[acimlessons_list] Lesson 194 - July 13
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Sun Jul 12 05:00:42 EDT 2009
Lesson 194 - July 13
I place the future in the Hands of God
PURPOSE: To accept today's idea, and so pass countless obstacles and set
your foot on the lawns before the gate of Heaven. This is the last of the
Workbook's giant strides.
MORNING/EVENING QUIET TIME: At least five minutes; ideally, thirty or more.
Today again there are no specific practice instructions for morning and
evening. I would suggest beginning by going through the various situations
that are causing you concern (see W-pI.47.4-5) and, with each one,
repeating, <I place the future in the Hands of God.> Then, after about ten
minutes of this, spend the rest of your time in meditation, resting
untroubled in God's Hands, sure that only good can come to you.
HOURLY REMEMBRANCE: One or two minutes as the hour strikes (reduce if
circumstances do not permit).
Review the happenings of the previous hour that are still weighing on you,
and with each one, release the pain it appears to thrust on you by
repeating, <I place the future in the Hands of God.>
RESPONSE TO TEMPTATION: Whenever you feel tempted to become upset.
Quickly react by repeating today's idea, realizing that this is an appeal to
God to choose for you to abandon temptation. And as you leave temptation
behind, the world does as well.
REMARKS: If you really see the value in today's idea, you'll give consistent
effort to making it part of your thinking, both today and afterward. Do your
utmost to make it a rule of thought, <a habit in your problem-solving
repertoire> (6:2), a key device in your response-to-temptation toolkit.
The block to remembering our Self that is dealt with in today's lesson is
the <fear of future pain> (7:6). Again, the holy instant is a major part of
the remedy. All the references to <in no one instant> (3:1; 3:2; 3:3) and
<the instant in which time escapes the bondage of illusions> (5:2) are
indirect references to the holy instant, which is directly referred to in
5:3: <Then is each instant which was slave to time transformed into a holy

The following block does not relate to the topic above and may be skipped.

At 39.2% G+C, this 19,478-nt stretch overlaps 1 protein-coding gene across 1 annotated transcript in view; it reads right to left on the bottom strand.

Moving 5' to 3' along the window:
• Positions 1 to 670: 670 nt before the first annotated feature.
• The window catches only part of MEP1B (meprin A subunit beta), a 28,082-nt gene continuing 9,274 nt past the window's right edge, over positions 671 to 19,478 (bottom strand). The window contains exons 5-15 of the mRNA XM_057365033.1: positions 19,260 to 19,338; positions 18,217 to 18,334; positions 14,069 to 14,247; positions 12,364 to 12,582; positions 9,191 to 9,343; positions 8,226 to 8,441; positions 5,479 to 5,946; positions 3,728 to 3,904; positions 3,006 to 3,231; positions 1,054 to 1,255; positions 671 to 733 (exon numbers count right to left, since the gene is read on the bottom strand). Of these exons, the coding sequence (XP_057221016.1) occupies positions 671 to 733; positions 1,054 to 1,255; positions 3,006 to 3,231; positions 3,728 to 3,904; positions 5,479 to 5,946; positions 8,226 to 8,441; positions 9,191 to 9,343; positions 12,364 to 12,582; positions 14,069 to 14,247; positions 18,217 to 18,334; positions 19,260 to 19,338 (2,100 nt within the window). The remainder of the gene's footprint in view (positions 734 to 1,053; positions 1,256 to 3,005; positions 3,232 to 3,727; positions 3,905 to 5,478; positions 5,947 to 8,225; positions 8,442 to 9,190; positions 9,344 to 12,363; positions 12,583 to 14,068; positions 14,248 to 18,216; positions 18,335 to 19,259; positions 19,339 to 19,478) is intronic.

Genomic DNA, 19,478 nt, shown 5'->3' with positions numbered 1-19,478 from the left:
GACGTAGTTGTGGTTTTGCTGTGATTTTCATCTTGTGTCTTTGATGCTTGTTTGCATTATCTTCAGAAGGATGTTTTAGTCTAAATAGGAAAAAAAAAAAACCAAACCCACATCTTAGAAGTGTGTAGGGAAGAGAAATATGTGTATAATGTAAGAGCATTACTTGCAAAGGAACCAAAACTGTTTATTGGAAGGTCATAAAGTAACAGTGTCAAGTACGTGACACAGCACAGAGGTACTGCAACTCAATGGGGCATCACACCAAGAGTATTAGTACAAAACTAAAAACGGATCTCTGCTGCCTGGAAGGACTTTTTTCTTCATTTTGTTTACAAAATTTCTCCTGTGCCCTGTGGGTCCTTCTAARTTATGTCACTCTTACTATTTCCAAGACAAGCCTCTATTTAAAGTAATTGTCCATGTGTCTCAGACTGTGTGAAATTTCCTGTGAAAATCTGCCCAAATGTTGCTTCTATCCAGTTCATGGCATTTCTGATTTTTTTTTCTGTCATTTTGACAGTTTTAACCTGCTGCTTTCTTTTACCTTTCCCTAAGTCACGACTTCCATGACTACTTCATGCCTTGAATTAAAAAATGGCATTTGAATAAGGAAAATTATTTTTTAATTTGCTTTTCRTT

The idea is a simple one: placing the future into God's Hands. Yet it is
referred to as another <giant stride> toward quick salvation (1:1; the other
<giant strides> were in lessons 61, 66, 94, and 135). This giant stride is
said to take us all the way to the lawns that welcome us to Heaven's gate.
It is the remedy for anxiety, pits of hell, depression, thoughts of sin, and
guilt. How can this simple idea be so powerful?
Think, for a moment, how your life and your mental attitude would change if
you deeply and fully knew not just believed but knew that your future was
wholly in the Hands of a loving God. Isn't it fairly easy to see how this
would remove anxiety, fears of hell, depression, temptation, and even guilt?
Simple as it is, this is an extremely powerful idea, and a powerful one to
Once again we are not expected to suddenly shift from a state of
near-constant anxiety (Ernest Becker, in his book The Denial of Death,
refers to man's so-called normal state as one in which there is <the rumble
of panic underneath everything>) to one of blissful trust in God. We are
being asked to practice having instants of such trust, free of panic. For a
moment, just for a moment, <let the future go, and place it in God's Hands>
(4:5). In so doing, we will understand that by doing this we have given past
and present to God as well. In that holy instant we will be free of grief
and misery, pain and loss. The light within us will be free to shine and
bless the world.
In any particular instant, when we take that instant for itself, without
past or future, we cannot feel depression, experience pain, or perceive
loss; nor can we experience sorrow, or even die (3:1 3). Every such
experience depends on our awareness of the past or future to sustain it and
give it the illusion of reality, but none of them exist in the present
moment. Take grief, for instance. Grief is so clearly based on the past
that it hardly requires explanation to say that if the past were momentarily
put out of our minds, grief would vanish. The mind is calling up memories of
our loved one, and then insisting that the absence of that loved one now
demands emotional pain. Yet when the loved one was part of our life, there
were thousands of moments in which they were not physically present with us,
and we were still happy; why, then, cannot we be happy now? Grief is really
nothing more than a cruel mental trick we are playing on ourselves. The
future enters into grief because we envision an endless string of moments
that lack the beloved. But those moments are not now; again, it is a mental
trick. Grief does not exist when we are wholly in the present moment, in the
As we learn to give the future into God's Hands, one instant after another,
we are released. <And so each instant given unto God in passing, with the
next one given Him already, is a time of your release from sadness, pain and
even death itself> (3:4). Note the similarity to yesterday's practice of
applying forgiveness at the end of each hour to all that has passed in the
hour, freeing the hour that follows. This kind of thing, says the lesson,
needs to become <a thought that rules your mind, a habit in your
problem-solving repertoire, a way of quick reaction to temptation> (6:2).
That is what all this practice is about: developing new habits of
spirituality that break the pattern of our deranged thinking, freeing us for
a new experience. The more we experience, the more we will want it, until
eventually it takes over our minds entirely.
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